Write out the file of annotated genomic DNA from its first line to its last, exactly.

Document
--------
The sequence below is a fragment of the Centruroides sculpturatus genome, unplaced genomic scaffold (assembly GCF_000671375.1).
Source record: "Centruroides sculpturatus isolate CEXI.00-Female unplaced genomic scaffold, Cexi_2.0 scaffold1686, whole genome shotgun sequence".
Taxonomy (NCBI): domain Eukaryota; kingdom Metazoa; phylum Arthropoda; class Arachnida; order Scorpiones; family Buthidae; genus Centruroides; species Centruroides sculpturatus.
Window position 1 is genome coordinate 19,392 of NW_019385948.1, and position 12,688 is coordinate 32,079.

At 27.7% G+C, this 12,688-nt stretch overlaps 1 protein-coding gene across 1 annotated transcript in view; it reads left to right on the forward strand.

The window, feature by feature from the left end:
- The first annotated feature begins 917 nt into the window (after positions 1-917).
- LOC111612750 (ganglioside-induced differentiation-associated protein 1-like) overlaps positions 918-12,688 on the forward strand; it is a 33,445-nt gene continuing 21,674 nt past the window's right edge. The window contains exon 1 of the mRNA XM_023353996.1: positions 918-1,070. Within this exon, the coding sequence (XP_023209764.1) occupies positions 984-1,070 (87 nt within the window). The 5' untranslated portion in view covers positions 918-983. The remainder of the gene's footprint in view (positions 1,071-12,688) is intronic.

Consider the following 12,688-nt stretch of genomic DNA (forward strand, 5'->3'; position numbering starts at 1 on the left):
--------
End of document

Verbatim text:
The sequence below is a fragment of the Centruroides sculpturatus genome, unplaced genomic scaffold (assembly GCF_000671375.1).
Source record: "Centruroides sculpturatus isolate CEXI.00-Female unplaced genomic scaffold, Cexi_2.0 scaffold1686, whole genome shotgun sequence".
Taxonomy (NCBI): domain Eukaryota; kingdom Metazoa; phylum Arthropoda; class Arachnida; order Scorpiones; family Buthidae; genus Centruroides; species Centruroides sculpturatus.
Window position 1 is genome coordinate 19,392 of NW_019385948.1, and position 12,688 is coordinate 32,079.

At 27.7% G+C, this 12,688-nt stretch overlaps 1 protein-coding gene across 1 annotated transcript in view; it reads left to right on the forward strand.

The window, feature by feature from the left end:
- The first annotated feature begins 917 nt into the window (after positions 1-917).
- LOC111612750 (ganglioside-induced differentiation-associated protein 1-like) overlaps positions 918-12,688 on the forward strand; it is a 33,445-nt gene continuing 21,674 nt past the window's right edge. The window contains exon 1 of the mRNA XM_023353996.1: positions 918-1,070. Within this exon, the coding sequence (XP_023209764.1) occupies positions 984-1,070 (87 nt within the window). The 5' untranslated portion in view covers positions 918-983. The remainder of the gene's footprint in view (positions 1,071-12,688) is intronic.

Consider the following 12,688-nt stretch of genomic DNA (forward strand, 5'->3'; position numbering starts at 1 on the left):